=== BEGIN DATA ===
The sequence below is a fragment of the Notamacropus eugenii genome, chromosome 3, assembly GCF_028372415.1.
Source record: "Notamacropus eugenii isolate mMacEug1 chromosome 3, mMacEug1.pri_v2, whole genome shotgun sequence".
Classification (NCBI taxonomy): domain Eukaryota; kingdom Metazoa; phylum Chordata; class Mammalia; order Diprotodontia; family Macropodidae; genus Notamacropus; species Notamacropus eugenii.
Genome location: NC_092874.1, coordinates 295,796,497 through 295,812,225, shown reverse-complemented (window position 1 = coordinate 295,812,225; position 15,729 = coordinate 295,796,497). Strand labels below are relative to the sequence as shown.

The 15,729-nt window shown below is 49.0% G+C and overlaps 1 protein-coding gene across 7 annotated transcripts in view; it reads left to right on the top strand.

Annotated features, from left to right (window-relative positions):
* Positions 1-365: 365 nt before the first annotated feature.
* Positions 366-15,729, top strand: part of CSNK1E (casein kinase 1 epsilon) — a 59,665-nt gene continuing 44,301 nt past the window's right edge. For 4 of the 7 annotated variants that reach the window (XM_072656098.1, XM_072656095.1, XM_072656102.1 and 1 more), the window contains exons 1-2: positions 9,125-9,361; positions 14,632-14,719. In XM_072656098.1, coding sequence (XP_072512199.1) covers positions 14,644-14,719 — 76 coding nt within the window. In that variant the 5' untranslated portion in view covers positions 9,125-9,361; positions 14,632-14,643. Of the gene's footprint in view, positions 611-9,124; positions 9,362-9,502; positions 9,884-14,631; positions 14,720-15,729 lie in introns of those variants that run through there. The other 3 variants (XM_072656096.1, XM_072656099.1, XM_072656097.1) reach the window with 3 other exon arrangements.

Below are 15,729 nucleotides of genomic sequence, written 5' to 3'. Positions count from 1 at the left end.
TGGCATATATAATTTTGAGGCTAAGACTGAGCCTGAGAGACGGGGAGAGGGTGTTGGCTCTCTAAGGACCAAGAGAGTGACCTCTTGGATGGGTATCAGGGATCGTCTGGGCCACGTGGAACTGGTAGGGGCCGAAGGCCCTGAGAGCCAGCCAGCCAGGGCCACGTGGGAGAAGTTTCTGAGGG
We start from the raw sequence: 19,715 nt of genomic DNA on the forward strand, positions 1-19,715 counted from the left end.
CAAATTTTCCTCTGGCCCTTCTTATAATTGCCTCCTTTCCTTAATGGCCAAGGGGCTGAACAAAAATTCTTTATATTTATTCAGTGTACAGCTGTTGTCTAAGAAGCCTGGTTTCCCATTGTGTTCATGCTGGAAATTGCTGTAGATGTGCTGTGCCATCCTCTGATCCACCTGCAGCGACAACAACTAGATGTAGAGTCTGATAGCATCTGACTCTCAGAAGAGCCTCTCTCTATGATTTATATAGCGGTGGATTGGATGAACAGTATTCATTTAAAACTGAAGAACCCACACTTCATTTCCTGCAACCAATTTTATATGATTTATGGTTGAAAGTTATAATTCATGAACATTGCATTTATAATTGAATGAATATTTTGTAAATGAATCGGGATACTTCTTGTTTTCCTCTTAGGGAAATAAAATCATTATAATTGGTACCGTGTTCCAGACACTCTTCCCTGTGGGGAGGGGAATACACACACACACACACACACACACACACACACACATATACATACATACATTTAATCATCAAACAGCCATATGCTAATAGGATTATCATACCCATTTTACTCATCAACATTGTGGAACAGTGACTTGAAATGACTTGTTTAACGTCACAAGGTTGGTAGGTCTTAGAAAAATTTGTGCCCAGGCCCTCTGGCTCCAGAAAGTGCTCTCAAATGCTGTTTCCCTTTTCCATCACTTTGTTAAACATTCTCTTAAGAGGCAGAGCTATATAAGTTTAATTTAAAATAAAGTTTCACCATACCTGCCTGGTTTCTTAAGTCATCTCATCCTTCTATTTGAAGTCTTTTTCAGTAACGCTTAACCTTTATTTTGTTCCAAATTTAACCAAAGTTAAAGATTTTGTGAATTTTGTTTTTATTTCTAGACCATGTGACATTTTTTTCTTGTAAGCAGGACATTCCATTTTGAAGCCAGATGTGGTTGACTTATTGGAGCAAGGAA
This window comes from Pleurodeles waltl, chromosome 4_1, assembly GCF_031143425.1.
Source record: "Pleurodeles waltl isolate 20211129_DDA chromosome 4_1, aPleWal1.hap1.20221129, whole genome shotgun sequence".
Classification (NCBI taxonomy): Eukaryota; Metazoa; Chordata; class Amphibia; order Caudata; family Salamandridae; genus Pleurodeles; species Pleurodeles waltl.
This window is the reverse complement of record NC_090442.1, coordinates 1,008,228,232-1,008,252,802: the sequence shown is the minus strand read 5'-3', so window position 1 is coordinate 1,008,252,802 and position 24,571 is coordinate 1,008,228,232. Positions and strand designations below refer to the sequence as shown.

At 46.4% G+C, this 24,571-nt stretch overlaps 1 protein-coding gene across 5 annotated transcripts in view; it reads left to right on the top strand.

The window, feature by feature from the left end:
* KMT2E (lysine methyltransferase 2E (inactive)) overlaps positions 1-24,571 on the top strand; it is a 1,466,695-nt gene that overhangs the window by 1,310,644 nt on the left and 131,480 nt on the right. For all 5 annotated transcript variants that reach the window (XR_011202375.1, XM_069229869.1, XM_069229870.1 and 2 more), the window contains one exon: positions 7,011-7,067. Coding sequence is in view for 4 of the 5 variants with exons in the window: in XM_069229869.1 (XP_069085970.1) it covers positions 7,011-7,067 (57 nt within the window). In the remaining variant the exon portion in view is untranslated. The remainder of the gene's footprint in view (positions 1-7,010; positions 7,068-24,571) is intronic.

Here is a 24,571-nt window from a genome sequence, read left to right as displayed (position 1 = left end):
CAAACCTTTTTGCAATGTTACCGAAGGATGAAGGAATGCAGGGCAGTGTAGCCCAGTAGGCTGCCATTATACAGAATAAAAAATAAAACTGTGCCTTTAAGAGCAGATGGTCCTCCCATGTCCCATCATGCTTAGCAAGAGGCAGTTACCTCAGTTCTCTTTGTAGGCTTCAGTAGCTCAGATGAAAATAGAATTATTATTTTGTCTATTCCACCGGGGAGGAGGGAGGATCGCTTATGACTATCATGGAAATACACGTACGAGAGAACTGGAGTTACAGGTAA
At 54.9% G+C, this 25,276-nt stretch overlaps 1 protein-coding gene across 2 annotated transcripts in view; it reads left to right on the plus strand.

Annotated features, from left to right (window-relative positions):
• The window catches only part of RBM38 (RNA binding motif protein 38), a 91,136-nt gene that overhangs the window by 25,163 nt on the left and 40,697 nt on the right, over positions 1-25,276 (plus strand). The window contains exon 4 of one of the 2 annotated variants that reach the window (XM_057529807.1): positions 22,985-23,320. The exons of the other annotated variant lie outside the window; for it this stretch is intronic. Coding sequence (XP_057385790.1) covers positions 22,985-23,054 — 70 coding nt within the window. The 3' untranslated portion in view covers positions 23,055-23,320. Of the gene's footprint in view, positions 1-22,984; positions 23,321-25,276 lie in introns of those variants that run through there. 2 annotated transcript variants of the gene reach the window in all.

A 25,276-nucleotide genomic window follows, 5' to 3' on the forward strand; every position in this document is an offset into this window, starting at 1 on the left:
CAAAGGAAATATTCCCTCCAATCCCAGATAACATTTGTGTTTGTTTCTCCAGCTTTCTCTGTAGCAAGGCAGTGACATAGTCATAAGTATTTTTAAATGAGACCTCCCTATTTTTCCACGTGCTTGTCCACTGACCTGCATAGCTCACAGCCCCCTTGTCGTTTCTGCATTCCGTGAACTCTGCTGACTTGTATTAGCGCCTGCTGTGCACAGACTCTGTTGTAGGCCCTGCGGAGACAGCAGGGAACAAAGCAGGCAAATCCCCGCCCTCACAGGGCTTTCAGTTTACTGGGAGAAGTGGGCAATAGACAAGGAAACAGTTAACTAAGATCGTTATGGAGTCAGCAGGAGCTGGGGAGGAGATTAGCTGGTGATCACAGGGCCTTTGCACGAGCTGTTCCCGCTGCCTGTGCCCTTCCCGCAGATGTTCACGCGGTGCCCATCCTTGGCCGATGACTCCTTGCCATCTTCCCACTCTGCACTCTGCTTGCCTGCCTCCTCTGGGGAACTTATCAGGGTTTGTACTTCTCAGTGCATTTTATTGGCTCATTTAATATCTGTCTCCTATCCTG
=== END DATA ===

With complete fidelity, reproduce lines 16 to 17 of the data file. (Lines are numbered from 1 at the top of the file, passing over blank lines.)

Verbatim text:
This window is the reverse complement of record NC_090442.1, coordinates 1,008,228,232-1,008,252,802: the sequence shown is the minus strand read 5'-3', so window position 1 is coordinate 1,008,252,802 and position 24,571 is coordinate 1,008,228,232. Positions and strand designations below refer to the sequence as shown.

At 46.4% G+C, this 24,571-nt stretch overlaps 1 protein-coding gene across 5 annotated transcripts in view; it reads left to right on the top strand.